Kidney functioning is improved with the consumption of cumin seeds [increased secretion and discharge of urine].

Lactation – Cumin is a galactogogue i.e. a substance which increases milk flow in nursing mothers [due to the presence of Thymol]. CAUTION: Herbal products with cumin should be avoided by pregnant women; they can induce abortion.

Metabolism – If your feeling cold, opt for some jeera tea or just keep some washed jeera on your tongue. Cumin increases the body heat making metabolism more efficient.

Nutrient assimilation is usually triggered in the presence of cumin, due to its effect on enzyme secretions.

Oil extract from cumin acts as a stimulant, anti-oxidant, carminative, and diuretic [also useful for hypertensives]. It’s also used for massage, aroma therapy and scalp treatments [can help you get rid of dandruff].

Pancreatic enzyme secretion is stimulated by cumin seeds. This helps in improving the nutrient absorption in the digestive tract.

Quality check – When opting for cumin, look out for good quality seeds, especially if they are powdered. Cumin doesn’t have a long shelf-life in powdered form. Also watch out for adulteration of cumin powder with sand. Seeds and powder should be stored in tightly sealed glass container in a cool place.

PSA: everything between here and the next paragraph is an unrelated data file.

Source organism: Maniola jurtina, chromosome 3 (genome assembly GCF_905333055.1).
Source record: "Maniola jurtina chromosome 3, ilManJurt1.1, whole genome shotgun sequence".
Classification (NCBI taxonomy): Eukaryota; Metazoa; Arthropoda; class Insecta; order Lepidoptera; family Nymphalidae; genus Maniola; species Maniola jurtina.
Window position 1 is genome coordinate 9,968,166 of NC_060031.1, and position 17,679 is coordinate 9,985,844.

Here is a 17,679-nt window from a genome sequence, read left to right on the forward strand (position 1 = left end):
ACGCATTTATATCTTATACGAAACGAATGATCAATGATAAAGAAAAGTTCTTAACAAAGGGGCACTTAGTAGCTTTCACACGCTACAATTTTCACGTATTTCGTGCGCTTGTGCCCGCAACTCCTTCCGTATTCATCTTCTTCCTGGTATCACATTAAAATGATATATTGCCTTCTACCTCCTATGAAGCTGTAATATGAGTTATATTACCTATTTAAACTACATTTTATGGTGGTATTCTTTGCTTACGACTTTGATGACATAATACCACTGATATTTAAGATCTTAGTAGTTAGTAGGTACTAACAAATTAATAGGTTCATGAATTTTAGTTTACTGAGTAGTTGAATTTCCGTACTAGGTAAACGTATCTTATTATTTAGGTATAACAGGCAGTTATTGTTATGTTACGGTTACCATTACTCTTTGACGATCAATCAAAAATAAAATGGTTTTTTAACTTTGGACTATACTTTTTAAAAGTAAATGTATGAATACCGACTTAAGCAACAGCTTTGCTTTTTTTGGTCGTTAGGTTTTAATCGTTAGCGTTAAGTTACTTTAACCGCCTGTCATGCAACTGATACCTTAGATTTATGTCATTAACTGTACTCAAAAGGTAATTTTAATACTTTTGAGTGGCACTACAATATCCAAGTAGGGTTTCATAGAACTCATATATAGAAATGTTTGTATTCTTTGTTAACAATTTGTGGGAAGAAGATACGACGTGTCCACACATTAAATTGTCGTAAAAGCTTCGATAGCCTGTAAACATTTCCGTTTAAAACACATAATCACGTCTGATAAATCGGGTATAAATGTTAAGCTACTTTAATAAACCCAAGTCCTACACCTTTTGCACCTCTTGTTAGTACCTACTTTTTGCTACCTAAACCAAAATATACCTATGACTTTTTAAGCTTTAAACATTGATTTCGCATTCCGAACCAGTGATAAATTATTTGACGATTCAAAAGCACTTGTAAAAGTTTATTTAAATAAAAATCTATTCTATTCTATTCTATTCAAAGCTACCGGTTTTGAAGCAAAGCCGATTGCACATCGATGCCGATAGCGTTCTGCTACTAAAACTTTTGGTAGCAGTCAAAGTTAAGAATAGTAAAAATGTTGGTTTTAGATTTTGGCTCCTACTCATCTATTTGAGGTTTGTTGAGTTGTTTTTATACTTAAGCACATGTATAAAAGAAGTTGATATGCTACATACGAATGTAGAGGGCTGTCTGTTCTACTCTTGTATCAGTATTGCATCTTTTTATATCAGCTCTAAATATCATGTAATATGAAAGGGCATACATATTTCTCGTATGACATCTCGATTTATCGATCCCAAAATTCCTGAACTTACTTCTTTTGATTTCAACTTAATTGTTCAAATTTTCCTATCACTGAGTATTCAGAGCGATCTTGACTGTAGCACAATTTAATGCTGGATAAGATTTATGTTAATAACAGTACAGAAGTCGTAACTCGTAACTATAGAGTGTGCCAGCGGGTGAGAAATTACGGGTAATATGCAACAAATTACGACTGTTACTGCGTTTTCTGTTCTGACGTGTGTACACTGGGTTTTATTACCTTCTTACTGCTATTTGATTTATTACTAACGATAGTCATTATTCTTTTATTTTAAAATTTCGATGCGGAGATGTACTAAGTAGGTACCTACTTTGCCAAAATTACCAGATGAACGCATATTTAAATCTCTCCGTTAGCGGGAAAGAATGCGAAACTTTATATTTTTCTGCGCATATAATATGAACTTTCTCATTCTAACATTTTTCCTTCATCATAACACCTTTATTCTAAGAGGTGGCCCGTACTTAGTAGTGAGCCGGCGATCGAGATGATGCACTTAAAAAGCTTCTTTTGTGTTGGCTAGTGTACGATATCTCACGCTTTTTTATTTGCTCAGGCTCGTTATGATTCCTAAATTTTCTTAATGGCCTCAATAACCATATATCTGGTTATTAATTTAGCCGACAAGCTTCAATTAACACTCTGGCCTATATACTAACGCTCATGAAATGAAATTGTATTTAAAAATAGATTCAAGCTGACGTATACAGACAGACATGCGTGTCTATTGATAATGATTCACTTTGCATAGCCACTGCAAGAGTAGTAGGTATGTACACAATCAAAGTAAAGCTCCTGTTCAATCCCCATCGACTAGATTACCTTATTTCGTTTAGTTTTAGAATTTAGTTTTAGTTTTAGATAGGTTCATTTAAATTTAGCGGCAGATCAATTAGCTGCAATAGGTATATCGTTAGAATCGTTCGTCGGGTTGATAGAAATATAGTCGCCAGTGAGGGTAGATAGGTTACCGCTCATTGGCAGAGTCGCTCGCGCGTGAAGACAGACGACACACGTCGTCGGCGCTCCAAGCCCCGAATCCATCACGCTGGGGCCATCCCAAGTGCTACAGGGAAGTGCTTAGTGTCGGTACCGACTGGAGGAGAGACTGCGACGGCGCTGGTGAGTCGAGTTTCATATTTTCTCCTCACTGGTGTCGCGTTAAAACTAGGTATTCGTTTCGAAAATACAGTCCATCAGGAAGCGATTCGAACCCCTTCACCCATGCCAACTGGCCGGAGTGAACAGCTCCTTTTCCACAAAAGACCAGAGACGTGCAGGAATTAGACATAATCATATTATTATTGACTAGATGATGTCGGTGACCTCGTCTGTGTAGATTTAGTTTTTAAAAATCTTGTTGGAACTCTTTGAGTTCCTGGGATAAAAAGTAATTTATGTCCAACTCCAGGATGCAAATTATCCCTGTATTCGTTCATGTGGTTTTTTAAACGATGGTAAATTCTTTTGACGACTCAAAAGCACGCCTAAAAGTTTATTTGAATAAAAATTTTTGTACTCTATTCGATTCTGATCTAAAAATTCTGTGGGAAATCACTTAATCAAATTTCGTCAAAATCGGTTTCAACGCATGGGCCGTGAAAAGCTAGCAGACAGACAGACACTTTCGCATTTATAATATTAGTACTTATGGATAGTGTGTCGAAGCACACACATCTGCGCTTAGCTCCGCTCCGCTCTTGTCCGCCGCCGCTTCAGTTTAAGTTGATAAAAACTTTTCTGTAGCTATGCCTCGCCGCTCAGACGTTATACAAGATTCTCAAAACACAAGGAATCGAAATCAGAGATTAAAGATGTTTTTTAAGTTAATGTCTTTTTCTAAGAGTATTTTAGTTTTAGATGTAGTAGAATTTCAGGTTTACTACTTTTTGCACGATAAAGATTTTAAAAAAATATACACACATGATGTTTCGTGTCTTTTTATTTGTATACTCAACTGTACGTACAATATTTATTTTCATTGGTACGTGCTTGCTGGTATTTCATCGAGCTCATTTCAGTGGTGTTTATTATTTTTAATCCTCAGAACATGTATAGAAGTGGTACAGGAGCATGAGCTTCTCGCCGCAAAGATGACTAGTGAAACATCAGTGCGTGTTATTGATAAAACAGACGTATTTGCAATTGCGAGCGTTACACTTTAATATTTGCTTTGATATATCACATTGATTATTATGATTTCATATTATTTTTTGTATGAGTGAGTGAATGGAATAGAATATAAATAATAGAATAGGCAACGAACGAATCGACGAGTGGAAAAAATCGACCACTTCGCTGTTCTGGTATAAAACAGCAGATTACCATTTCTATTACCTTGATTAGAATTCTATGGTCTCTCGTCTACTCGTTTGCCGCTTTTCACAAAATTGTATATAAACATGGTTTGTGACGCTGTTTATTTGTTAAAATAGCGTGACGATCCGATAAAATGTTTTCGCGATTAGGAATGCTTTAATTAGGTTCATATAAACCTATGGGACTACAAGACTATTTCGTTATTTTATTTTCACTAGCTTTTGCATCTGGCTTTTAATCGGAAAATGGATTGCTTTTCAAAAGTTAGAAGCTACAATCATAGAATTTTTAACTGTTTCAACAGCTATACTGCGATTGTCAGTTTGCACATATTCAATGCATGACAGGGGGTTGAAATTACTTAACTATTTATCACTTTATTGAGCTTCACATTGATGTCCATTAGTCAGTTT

Respiratory system – Black cumin seeds are used as a natural medicine in treating asthma. Studies on compounds from the seed shows that they boost the production of bone marrow, natural interferon, and immune cells, helping to fight diseases.

Symbol of love – In Europe, cumin is considered a symbol of love and fidelity.

Tonic time – Cumin seeds make a great tonic for liver. It boosts the ability of the liver to detoxify the body. In fact, it is a good tonic to boost your memory as well, when consumed with honey.